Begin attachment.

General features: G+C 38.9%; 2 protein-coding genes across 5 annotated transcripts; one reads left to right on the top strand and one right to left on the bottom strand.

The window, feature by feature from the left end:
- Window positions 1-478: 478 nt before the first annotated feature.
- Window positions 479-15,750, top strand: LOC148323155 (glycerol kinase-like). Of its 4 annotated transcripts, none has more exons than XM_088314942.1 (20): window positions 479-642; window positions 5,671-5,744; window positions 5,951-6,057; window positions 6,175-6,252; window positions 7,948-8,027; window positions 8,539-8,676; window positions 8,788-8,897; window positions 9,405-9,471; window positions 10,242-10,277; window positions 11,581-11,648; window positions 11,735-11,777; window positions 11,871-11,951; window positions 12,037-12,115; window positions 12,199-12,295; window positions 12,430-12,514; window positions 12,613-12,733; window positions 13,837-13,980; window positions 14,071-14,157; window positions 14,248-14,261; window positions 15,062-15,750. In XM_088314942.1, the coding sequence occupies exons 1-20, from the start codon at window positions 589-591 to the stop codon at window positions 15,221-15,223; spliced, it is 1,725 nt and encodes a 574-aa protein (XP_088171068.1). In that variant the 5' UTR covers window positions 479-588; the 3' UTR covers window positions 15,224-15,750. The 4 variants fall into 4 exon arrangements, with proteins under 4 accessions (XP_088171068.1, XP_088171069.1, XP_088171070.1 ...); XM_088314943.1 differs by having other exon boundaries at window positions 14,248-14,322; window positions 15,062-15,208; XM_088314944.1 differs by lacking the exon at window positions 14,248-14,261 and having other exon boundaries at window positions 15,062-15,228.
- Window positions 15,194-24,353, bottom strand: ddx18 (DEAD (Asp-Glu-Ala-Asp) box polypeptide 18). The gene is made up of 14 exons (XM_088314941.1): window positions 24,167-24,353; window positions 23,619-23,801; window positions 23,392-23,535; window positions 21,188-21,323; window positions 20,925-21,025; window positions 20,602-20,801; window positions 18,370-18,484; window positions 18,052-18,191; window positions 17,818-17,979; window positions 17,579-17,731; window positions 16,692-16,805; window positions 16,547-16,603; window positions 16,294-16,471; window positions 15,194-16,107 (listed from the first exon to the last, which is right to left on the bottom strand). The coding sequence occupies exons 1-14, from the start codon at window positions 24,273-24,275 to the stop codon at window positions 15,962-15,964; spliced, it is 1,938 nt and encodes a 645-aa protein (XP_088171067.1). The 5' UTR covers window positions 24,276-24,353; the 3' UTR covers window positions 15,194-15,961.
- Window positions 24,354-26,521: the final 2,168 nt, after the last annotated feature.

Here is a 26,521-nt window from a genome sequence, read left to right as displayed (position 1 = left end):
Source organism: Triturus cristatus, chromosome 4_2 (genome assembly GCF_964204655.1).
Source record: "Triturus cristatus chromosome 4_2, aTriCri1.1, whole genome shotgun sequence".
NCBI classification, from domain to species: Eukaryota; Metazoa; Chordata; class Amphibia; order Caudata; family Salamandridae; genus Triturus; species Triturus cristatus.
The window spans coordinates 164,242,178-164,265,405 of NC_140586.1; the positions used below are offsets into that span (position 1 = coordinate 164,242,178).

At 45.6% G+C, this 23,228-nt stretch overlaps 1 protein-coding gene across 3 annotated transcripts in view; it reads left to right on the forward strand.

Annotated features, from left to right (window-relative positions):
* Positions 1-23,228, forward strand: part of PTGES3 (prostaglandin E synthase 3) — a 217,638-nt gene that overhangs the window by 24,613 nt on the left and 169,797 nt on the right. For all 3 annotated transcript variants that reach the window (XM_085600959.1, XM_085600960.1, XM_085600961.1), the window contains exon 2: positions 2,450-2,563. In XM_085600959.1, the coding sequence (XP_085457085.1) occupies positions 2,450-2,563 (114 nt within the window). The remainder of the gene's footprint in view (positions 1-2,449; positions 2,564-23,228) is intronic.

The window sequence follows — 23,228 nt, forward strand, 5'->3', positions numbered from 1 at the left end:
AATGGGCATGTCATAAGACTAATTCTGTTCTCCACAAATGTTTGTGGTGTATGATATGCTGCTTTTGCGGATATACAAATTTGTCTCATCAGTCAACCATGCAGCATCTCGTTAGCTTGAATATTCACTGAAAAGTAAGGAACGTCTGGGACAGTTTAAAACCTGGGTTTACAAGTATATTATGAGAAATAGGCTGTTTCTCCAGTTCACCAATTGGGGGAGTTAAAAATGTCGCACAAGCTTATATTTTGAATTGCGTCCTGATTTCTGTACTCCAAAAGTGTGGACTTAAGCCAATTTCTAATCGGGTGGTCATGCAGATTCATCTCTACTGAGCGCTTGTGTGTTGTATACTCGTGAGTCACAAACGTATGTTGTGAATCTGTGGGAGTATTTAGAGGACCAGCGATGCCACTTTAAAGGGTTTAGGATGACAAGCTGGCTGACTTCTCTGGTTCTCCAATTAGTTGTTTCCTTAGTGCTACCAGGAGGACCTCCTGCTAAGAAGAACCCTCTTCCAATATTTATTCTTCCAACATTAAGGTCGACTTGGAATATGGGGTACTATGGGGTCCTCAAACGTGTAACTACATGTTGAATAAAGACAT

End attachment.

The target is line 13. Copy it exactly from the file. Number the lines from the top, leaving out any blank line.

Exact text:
Annotated features, from left to right (window-relative positions):